By LEON SCIOSCIA and LOUIS FISHER
On the occasion of its 175th anniversary, the Law Library of Congress launched a Legal Speaker Series titled "National Security and the Rule of Law." The inaugural lecture was delivered at the Library on March 29 by former Oklahoma Congressman Mickey Edwards, who was introduced by Law Librarian of Congress Rubens Medina.
Edwards is a lecturer at Princeton University's Woodrow Wilson School of Public and International Affairs and director of an Aspen Institute leadership program for elected public officials. With degrees in both journalism and law, Edwards is a regular columnist for a number of newspapers, including the Chicago Tribune, Los Angeles Times and Boston Globe. He also broadcasts a weekly political commentary on National Public Radio's "All Things Considered." His forthcoming book from Oxford University Press, "Reviving the Conservative Soul," is on the evolution of American conservatism and what he describes as a resulting constitutional crisis.
Edwards, who identified himself as a conservative Republican, does not side with those of either party who argue that constitutional rights must be suspended somewhat, on a temporary basis, to ensure an effective national security policy. Rather, he believes that special care is required to protect legal rights, particularly during times of emergency. His conservative values embrace such traditional principles as procedural safeguards, checks and balances, and the system of separation of powers.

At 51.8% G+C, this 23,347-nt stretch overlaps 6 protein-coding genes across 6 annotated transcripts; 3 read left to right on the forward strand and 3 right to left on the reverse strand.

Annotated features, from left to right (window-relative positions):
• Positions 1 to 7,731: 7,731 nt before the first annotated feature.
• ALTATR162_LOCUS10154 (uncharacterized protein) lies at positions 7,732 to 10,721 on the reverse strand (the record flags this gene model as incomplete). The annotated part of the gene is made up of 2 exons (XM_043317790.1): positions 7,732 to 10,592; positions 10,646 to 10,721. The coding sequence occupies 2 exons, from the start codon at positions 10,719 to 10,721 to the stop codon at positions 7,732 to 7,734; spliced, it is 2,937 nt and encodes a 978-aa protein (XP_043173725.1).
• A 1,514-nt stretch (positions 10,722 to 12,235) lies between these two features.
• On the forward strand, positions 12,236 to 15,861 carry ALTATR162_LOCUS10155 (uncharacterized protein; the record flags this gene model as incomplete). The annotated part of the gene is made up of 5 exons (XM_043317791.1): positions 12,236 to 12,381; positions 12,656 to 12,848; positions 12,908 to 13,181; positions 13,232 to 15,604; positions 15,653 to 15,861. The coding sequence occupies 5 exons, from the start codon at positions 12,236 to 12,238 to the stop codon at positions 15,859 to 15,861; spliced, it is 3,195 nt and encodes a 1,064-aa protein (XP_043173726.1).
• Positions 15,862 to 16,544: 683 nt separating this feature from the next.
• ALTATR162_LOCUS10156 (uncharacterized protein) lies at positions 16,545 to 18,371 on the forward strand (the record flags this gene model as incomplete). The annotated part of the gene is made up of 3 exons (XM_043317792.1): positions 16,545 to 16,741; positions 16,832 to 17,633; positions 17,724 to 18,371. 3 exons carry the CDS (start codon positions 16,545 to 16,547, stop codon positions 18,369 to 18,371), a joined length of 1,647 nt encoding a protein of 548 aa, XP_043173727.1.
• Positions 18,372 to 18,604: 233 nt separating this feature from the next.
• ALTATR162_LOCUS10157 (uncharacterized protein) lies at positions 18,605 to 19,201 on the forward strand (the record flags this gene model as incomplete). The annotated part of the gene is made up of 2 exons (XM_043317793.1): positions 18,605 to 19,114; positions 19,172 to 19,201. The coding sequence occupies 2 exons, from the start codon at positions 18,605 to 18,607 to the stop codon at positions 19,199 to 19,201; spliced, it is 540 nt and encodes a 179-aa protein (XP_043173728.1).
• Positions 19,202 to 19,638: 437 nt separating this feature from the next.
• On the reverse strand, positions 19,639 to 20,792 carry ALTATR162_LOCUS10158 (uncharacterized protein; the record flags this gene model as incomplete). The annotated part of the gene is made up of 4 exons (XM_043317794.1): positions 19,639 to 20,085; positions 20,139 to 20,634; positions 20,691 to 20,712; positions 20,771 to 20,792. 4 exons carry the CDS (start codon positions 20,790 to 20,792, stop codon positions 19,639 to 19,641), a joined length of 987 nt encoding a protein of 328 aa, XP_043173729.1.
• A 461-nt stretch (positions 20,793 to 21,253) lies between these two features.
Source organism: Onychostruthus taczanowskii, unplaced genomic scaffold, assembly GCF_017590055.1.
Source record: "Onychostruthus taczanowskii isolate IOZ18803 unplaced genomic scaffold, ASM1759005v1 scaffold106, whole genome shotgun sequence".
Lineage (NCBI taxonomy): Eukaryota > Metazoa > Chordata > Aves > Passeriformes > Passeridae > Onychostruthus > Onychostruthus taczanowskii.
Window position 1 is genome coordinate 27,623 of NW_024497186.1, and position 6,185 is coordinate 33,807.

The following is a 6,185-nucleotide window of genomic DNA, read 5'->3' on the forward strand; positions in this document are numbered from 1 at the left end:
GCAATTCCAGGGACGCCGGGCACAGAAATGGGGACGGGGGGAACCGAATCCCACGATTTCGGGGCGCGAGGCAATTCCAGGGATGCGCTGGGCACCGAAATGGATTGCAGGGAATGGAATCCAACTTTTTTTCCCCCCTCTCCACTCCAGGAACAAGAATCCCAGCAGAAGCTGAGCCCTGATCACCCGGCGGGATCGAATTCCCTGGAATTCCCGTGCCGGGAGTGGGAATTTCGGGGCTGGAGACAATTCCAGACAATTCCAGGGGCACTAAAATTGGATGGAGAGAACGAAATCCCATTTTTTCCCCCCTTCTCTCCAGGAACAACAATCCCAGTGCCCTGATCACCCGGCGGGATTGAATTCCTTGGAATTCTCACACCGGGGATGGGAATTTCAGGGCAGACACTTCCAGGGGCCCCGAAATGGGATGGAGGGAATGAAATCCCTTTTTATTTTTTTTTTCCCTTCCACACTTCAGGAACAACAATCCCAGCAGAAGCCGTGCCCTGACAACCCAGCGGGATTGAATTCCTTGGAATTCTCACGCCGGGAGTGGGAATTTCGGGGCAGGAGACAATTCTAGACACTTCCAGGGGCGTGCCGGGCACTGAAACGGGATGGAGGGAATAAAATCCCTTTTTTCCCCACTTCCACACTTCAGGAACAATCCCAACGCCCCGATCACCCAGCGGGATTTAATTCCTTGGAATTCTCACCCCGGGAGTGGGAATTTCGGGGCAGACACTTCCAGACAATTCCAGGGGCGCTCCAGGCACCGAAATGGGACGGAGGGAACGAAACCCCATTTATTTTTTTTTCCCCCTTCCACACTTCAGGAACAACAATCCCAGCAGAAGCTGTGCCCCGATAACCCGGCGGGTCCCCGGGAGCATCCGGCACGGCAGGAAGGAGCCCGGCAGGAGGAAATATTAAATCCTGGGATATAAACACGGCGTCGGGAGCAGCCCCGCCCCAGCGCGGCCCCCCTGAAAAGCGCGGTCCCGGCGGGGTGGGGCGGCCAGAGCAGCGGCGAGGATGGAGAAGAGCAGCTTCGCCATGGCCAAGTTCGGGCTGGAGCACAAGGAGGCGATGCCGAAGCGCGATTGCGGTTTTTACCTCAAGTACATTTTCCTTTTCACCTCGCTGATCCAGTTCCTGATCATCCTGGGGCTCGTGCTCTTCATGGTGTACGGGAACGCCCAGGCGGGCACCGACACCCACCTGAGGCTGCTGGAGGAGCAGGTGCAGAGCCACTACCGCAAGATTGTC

Edwards spoke persuasively, "This particular topic on 'National Security and The Rule of Law' is important, and the consequences of the wrong decisions carry such a great potential for disaster. And my guess is that some of you understand that the potential disaster I speak about is in the area of security."
He cautioned, throughout the evening, that rights taken away temporarily are often difficult to reclaim, especially with a "war on terrorism" that will not terminate clearly as with previous military commitments. Edwards spoke plainly and eloquently about the duty of all citizens, public and private, to resist the call to subordinate the rule of law to the claimed needs of national security.
Edwards remarked, "It is when the danger is the greatest and when the consequences of miscalculations carry the greatest risk that we must enhance the protection of law, not diminish them … it is when the risk of the people is greatest that they must retain the right to be heard." He concluded, "Survival is not merely a physical matter. If one talks of the survival of a free society, it is the survival of the free in that formulation that is equally important. Freedoms, once lost, are not easily regained."
For 16 years, Edwards served as a member of Congress, during which time he was a senior member of the House Republican leadership as chairman of the Republican Policy Committee, a member of both the House Appropriations and Budget Committees and ranking member of the House Subcommittee on Foreign Operations.
After leaving Congress, he taught government and public policy at Harvard's Kennedy School of Government, Harvard Law School, Princeton University and Georgetown University's Public Policy Institute.
Edwards has chaired task forces on foreign policy for the Brookings Institution and the Council on Foreign Relations and is a director of several organizations in the fields of public policy and foreign affairs, including the Constitution Project.
Leon Scioscia is special assistant to the Law Librarian of Congress. Louis Fisher is senior special assistant to the Law Librarian of Congress.